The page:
David crossed his arms over his chest. "Come on, Ruby Mae. Miss Christy's not going to sweeten me up. I can't be sweetened."
"Oh, is that right?" Christy asked, fluttering her eyelashes at David.
David ignored her. "Out with it," he said to Ruby Mae.
Ruby Mae took a deep breath, then let the words tumble out. "I want to race Prince 'cause I just know I can beat the pants off'n the rest of the men 'cause you know he's plumb faster than the wind when I'm a-ridin' him. But I can't less'n you say so 'cause he belongs to the mission and please, please, please say it's all right, Preacher."
She took another deep breath, smiled wide, and batted her eyes. "So I reckon the answer's yes?"
David shook his head. "Assuming I understood you correctly, I'm afraid the answer's no." He patted her on the shoulder. "Too bad they're not having a talking race. You'd be sure to win, Ruby Mae."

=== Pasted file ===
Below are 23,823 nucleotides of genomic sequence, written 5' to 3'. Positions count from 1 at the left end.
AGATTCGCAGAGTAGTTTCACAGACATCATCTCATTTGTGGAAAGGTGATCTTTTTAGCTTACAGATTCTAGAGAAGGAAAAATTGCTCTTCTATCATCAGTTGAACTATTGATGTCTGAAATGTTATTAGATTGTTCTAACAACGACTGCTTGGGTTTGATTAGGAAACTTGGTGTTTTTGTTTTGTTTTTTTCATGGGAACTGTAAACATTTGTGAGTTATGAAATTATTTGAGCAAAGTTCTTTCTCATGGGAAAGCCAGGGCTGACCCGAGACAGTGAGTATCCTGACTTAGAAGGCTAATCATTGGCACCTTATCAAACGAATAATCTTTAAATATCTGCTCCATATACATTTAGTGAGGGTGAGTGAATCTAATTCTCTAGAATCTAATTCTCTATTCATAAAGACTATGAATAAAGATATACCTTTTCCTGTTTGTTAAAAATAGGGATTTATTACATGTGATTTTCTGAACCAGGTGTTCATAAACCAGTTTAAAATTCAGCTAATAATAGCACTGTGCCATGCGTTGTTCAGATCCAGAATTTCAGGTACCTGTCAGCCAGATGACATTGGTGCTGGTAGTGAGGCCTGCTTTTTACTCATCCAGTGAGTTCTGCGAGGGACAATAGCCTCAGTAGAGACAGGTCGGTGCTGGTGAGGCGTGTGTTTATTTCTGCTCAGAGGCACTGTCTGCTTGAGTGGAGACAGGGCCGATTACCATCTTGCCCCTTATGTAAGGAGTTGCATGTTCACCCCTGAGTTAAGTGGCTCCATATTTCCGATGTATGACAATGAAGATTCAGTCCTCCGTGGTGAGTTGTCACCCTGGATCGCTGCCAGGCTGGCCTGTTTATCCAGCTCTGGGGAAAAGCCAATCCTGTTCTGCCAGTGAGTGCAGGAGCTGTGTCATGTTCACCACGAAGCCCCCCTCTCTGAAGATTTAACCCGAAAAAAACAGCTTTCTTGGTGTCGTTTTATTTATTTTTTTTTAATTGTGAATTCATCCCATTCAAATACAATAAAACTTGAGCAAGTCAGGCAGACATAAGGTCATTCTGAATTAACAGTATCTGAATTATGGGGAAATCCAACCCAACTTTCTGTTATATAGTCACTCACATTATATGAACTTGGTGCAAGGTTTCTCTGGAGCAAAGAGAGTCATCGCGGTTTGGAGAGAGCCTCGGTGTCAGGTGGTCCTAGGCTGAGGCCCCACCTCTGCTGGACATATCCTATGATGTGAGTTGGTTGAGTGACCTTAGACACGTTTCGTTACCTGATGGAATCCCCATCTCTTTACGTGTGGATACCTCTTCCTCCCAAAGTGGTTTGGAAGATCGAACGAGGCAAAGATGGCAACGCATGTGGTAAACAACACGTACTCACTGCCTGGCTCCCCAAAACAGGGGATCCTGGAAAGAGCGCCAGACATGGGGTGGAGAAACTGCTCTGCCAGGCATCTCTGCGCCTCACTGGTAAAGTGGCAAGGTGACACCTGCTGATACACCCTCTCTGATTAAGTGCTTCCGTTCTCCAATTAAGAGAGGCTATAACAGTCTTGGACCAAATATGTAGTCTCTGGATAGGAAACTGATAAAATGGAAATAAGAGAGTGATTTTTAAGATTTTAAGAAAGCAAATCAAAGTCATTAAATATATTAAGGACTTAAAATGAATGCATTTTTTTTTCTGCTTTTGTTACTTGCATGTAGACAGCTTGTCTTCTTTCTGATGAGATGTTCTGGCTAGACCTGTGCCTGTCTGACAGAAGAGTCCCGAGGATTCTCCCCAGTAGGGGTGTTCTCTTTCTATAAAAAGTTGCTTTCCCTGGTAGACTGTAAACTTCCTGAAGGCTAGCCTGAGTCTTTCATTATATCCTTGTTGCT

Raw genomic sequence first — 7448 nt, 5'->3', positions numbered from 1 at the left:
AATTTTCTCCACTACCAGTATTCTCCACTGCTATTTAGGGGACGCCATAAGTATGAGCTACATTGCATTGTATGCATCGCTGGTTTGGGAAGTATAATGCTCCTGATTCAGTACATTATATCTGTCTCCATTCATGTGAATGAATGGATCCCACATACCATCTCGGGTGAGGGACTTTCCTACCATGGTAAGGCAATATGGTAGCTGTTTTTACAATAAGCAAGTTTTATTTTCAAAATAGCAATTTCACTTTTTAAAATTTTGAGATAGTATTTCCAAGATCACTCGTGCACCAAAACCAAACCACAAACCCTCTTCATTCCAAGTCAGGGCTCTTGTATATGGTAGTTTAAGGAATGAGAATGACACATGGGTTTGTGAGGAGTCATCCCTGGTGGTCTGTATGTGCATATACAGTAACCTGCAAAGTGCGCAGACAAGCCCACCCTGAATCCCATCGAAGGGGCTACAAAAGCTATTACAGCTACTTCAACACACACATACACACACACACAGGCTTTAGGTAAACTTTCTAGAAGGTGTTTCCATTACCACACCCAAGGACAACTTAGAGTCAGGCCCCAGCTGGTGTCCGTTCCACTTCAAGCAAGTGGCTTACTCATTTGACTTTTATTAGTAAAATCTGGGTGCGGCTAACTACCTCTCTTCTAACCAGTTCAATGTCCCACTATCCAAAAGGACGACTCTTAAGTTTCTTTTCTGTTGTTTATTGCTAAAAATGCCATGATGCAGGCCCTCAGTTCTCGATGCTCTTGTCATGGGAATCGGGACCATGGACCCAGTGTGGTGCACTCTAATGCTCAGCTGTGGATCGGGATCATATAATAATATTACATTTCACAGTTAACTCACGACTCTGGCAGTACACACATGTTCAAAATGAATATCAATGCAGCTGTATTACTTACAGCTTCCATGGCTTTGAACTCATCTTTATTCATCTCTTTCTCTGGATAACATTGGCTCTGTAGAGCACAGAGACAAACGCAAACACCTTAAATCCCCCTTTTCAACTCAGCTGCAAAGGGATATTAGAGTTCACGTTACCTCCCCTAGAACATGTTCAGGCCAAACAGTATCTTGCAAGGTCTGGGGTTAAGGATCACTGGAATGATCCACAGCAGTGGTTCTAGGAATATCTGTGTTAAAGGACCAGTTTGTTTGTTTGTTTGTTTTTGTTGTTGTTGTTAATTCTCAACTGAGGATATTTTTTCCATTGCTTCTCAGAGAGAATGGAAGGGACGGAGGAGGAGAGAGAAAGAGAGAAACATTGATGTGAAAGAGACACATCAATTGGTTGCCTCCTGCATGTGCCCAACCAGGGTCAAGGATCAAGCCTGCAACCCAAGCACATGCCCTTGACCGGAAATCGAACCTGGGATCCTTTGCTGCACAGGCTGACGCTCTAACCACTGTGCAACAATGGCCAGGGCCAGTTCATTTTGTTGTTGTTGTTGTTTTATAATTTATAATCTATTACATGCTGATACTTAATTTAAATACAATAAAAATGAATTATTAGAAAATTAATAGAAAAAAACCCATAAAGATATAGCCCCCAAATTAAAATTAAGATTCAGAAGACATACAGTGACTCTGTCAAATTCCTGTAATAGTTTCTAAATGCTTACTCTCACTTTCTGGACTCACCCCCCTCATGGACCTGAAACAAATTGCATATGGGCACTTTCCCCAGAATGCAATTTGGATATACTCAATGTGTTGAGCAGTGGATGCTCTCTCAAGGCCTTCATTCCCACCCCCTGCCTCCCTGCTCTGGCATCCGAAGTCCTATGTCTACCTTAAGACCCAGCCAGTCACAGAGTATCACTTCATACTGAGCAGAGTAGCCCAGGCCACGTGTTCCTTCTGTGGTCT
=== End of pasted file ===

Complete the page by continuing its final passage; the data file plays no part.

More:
Ruby Mae groaned. "But, Preacher —"
"No buts, Ruby Mae."
"But wouldn't you just burst with pride if'n Prince won? Everybody in Cutter Gap would be a-sayin, 'That preacher owns the finest horse in these here mountains!'?"
"To begin with, I don't own Prince. He belongs to the mission."
"You may as well own him," Ruby Mae said. "Everybody thinks of him as your horse. You're always ridin' Prince here and there when you minister to folks, sittin' proud and lookin' all fine and fancy."
"The answer is still no, Ruby Mae."
"But why?" she persisted, turning her pleading gaze on Christy.